Pets and Pesticides PDF Print E-mail

Dave Goulson, a trustee of PAN-UK and well known bumblebee biologist, tells us about the potential issue of the pesticides we put on our pets getting into the environemnt and poisoning bees, earthworms and other essential organisms in our ecological communities.

Every summer we have a family holiday in France, and every year we have to solve the problem of finding someone to look after our loveable mongrel dog, Poppy. Last year we opted for an eccentric lady who takes dogs into her own home when their owners are away; her place is full of animals, and rather whiffy, but we figured that Poppy would much prefer it to kennels, and we were correct. The only problem was that she came back with fleas, which prompted my wife to pop her in to the vets. They sold her some Advocate flea treatment, recommending a monthly prophylactic dose year in, year out. As someone with a professional interest in pesticides I looked at the small print on the packet to see what was in it, and was horrified to see that it is was a neonicotinoid insecticide, imidacloprid.

This neurotoxic chemical has been linked to bee declines around the world, and has also been implicated in declines of aquatic insects, insect-eating birds and farmland butterflies. It is toxic to insects at fantastically small doses, and can be highly persistent in the environment, lasting for years in the soil, and being sucked up by plant roots and contaminating their nectar and pollen. And we were dripping the stuff onto the family dog’s neck (as advised, the only place the dog cannot lick, but exactly where my children stroke her or sometimes cuddle her and press their face into the fur). The recommended dose for Poppy, a medium to large dog, is 250 mg every month. That does is enough to give a lethal dose (an LD50, a dose that kills 50%of test animals) to 60 million honeybees, or about 60 partridges. Of course neither bees nor partridges are likely to come and feed on my dog, but nonetheless this is a serious amount of neurotoxin to be being used by untrained pet owners in their homes. Where does it go? Neonicotinoids are water soluble, so presumably it washed off the next time your dog is out in the rain, or jumps in a stream or the garden pond. Do they also come out in the dog’s urine and faeces? We don’t know. Nobody does, because nobody has looked. There is, quite literally, not one single published scientific study on this subject.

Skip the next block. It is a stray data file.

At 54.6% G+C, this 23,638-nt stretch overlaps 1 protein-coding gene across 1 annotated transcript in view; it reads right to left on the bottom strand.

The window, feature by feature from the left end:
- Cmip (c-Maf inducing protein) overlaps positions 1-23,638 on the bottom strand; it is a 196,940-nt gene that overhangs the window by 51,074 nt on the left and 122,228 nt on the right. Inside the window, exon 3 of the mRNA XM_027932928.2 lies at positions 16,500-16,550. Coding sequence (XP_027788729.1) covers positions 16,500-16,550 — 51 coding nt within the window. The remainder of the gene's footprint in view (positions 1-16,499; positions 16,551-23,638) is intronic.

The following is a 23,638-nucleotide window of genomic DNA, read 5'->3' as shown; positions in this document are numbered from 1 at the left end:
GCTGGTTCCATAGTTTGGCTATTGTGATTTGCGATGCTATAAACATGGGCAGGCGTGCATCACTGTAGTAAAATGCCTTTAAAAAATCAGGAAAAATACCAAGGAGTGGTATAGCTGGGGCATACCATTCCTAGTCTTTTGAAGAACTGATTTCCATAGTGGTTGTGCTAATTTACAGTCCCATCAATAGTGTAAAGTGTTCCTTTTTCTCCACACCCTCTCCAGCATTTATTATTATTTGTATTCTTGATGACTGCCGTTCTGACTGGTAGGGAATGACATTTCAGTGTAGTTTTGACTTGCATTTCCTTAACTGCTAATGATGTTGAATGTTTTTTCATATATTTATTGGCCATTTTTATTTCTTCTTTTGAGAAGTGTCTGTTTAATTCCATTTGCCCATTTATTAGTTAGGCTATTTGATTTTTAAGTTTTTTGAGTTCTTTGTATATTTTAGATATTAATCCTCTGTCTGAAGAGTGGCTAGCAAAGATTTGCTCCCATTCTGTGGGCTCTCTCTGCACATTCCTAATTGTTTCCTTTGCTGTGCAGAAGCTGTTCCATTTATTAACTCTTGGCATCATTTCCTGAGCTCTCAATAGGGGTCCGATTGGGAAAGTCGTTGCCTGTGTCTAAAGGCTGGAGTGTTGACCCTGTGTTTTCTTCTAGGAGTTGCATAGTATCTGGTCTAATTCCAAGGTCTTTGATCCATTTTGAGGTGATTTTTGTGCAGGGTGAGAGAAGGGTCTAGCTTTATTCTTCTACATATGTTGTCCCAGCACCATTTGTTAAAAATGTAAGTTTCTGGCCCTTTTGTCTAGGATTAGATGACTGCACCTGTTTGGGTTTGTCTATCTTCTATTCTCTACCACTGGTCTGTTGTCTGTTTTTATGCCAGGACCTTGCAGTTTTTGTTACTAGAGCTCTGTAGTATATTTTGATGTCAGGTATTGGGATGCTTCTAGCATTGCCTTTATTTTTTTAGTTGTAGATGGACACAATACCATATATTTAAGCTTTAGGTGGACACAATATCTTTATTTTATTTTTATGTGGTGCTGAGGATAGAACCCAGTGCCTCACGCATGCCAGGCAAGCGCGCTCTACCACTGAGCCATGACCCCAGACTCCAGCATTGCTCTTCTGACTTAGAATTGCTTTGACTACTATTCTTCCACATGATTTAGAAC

Veterinary practice managers often ask their vets to try to encourage any dog or cat owner who comes in to the surgery to buy a prophylactic flea treatment. Suppose they succeeded. Let’s do a quick back-of-an-envelope calculation. There are about 8.5 million dogs and 7.4 million cats in the UK. If all received the recommended dose that amounts to a staggering 32,604 kg of imidacloprid every year, more than is used in arable farming. It is enough to give a lethal dose to 8 x 1015 honeybees. To continue my spurious calculations, that is roughly enough to give 1000 times the lethal dose to every honeybee on Earth (and remember, this is just UK use of Advocate). Of course, this is all a bit silly. Not every dog or cat is treated by any means, and very little of that treatment is likely to end up anywhere near a bee, but it is very likely to end up coming into contact with earthworms, pondlife, dung beetles, flies and so on.

Many vets have heard of the bee crisis, have heard of neonicotinoids and the EU moratorium, and yet have no idea that Advocate contains a neonicotinoid. Most beekeepers and conservations are also unaware. This seems to me to be a story that needs to be told, and something that urgently needs scientific study. Where does all that neurotoxin go, and what does it harm?

Footnote: The most common alternative to Advocate is Frontline, which contains the active ingredient fipronil. This is not a neonicotinoid, but has many of the same properties and is probably no less dangerous to the environment.

Dave Goulson is currently fundraising to research which pesticdes are in 'bee friendly' plants sold in plant nursaries nationwide and if they are effecting our pollinators.  Find out more about the project here and pledge to help protect our pollinators!

sorry. Thanks, but this is a charity site and upgrading from 1.5 is not going to be straightforward when they have no web dev budget, have a heart!